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Republicans eye penalties for GOP members probing Jan. 6 attack

Two House Republicans have agreed to help investigate the Jan. 6 attack. For much of the GOP, that's simply intolerable.


After House Speaker Nancy Pelosi (D-Calif.) rejected two of the House GOP's indefensible selections for the Jan. 6 investigatory committee, House Minority Leader Kevin McCarthy (R-Calif.) issued a furious statement in response. Republican lawmakers, he wrote, "will not be party to [Pelosi's] sham process."

Even at the time, it was a curious quote. Rep. Liz Cheney (R-Wyo.) -- up until fairly recently, a member of the House GOP leadership -- had already agreed to serve on the special select committee, making the process inherently bipartisan. Yesterday, she was joined by another Republican colleague.

House Speaker Nancy Pelosi has added Republican Rep. Adam Kinzinger, an outspoken Trump critic, to the House select committee charged with investigating the Jan. 6 attack, she said in a statement on Sunday.

"I swore an oath to uphold and defend the Constitution -- and while this is not the position I expected to be in or sought out, when duty calls, I will always answer," Kinzinger said in a written statement announcing his decision to accept the appointment.

In late June, when the House voted to create this special select committee, a grand total of two House Republicans voted with the majority. Now, they're both members of the investigatory panel.

The same week, Kevin McCarthy reportedly told his members that he's prepared to punish any GOP member who agreed to serve as a Pelosi appointee, possibly by stripping them of their committee assignments. At the time, Adam Kinzinger, one of the apparent targets of the threat, confirmed McCarthy's intimidation attempt, though the Illinois Republican told Politico he didn't much care. "Who gives a s**t?" Kinzinger said.

Evidently, a month later, his indifference toward McCarthy's threats hasn't changed.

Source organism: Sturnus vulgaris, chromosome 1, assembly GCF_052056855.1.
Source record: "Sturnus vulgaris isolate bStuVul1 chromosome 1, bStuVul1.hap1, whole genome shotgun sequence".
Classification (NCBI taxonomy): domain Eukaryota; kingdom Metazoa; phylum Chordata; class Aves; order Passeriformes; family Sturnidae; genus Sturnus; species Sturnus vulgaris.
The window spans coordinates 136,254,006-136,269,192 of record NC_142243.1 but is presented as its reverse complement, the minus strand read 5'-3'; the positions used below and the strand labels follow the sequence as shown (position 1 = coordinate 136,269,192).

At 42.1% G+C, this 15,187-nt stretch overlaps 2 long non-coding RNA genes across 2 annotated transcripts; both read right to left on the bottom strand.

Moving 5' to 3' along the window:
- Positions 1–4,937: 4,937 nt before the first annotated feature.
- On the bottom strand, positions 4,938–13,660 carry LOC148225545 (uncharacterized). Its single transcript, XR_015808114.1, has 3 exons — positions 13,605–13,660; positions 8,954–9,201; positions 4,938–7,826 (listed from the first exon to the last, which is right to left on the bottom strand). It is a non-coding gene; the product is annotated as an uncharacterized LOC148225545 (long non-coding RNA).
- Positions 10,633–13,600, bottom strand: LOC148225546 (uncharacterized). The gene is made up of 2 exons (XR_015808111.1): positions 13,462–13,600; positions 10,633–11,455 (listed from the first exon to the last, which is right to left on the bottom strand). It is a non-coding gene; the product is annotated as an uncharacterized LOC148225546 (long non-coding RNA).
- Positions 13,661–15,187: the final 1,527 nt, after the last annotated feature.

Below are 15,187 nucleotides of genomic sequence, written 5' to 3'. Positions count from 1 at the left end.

In practical terms, the bipartisan House committee will now proceed with its work, starting with public testimony tomorrow. The Washington Post reported that the panel will hear from four police officers -- two from the Capitol’s protection squad and two from D.C. police — who are "expected to testify about their experiences of both physical and verbal abuse on Jan. 6, as they tried to protect the Capitol from a swelling horde of demonstrators determined to stop Congress’s efforts to certify the 2020 electoral college results and declare Joe Biden the next president."

As for the political implications, CNN reported overnight that a "growing group" of House Republicans are pushing for their party leaders to punish both Cheney and Kinzinger for their perceived betrayal.

"While the loudest cries have come from members of the hard-right Freedom Caucus," the report added, "sources say that the sentiment has started to spread beyond the hard-line crew."

It's a difficult demand to take seriously. As we discussed several weeks ago, there's nothing especially extraordinary about Cheney's and Kinzinger's participation. On the surface, the idea that these circumstances are "shocking" is silly. The United States' seat of government faced its deadliest attack in more than two centuries; Congress is seeking answers about the insurrectionist riot; a House Speaker invited several House members to serve on an investigatory committee; and the members agreed.

But for McCarthy and much of his GOP conference, it's not that simple. As they see it, there isn't one House of Representatives; there are two: one for Democrats and another for Republicans. By this reasoning, Cheney and Kinzinger have a responsibility -- not to the country, not to the rule of law, and certainly not to the truth, but to their party's tribal vision.

For too many Republicans, the job of House Speaker is effectively that of a glorified majority leader, which means Cheney and Kinzinger should have nothing to do with Pelosi's "team." These members -- conservative Republicans, but Trump critics -- apparently aren't supposed to participate in an inquiry the GOP is desperate to squelch for the most pernicious of reasons: the truth might be inconvenient for Republicans, their base, and their failed former president.

The bipartisan investigation is happening anyway.